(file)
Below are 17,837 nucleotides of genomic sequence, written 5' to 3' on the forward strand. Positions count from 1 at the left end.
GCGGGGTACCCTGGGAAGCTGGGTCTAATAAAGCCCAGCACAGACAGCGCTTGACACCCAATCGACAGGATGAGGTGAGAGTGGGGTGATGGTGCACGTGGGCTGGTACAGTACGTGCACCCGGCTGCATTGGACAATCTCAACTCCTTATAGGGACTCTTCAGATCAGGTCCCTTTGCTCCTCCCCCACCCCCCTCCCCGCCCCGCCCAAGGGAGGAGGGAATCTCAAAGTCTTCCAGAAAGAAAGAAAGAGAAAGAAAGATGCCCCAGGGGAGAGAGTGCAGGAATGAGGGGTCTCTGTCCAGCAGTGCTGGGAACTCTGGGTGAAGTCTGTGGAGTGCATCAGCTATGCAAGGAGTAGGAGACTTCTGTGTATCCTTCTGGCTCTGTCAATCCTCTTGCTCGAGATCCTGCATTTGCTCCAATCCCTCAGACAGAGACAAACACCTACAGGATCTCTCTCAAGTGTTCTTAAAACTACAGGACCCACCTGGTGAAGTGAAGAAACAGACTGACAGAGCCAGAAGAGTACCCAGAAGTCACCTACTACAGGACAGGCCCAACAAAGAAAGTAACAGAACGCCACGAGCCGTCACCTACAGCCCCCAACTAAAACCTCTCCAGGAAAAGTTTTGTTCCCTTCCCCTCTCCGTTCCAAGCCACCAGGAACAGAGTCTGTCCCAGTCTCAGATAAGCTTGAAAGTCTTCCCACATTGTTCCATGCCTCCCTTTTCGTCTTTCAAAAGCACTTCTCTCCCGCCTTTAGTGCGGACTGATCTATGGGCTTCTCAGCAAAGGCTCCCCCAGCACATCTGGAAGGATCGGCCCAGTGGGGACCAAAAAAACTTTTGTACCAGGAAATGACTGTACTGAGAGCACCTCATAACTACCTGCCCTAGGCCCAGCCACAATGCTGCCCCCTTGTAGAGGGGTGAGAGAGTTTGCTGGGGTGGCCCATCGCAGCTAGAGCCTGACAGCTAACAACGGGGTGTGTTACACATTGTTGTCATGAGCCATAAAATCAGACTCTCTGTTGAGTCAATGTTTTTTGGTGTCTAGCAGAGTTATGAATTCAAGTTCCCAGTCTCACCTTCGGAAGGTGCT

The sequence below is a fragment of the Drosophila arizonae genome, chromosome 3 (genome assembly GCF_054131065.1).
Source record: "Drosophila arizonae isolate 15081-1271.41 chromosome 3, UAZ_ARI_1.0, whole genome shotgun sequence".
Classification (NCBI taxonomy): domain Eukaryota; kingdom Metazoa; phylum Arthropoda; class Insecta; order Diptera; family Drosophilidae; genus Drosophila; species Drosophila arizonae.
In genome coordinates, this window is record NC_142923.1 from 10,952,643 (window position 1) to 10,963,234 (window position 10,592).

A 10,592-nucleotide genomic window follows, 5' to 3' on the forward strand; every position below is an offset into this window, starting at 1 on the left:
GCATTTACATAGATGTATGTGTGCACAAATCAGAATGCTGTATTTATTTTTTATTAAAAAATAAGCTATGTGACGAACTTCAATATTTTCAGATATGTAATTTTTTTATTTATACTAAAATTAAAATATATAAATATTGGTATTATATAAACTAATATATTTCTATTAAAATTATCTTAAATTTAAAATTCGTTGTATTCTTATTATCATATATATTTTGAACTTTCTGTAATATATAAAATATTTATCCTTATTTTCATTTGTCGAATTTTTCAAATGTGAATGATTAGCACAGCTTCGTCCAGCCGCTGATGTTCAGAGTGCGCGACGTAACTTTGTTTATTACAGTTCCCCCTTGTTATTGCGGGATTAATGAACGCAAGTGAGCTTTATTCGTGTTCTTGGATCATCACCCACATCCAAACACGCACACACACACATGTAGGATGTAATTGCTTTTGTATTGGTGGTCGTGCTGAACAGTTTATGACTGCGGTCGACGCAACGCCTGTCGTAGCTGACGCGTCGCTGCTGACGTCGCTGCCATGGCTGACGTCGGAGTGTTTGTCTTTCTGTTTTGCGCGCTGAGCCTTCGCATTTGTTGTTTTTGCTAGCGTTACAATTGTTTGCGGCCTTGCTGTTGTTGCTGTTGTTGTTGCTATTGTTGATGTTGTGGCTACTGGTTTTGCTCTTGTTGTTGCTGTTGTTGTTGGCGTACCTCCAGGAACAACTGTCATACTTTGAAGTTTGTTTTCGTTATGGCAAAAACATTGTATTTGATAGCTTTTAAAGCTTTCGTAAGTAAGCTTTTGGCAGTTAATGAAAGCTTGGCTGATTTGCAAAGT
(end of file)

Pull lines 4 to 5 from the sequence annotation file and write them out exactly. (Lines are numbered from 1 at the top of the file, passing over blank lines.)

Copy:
Source record: "Drosophila arizonae isolate 15081-1271.41 chromosome 3, UAZ_ARI_1.0, whole genome shotgun sequence".
Classification (NCBI taxonomy): domain Eukaryota; kingdom Metazoa; phylum Arthropoda; class Insecta; order Diptera; family Drosophilidae; genus Drosophila; species Drosophila arizonae.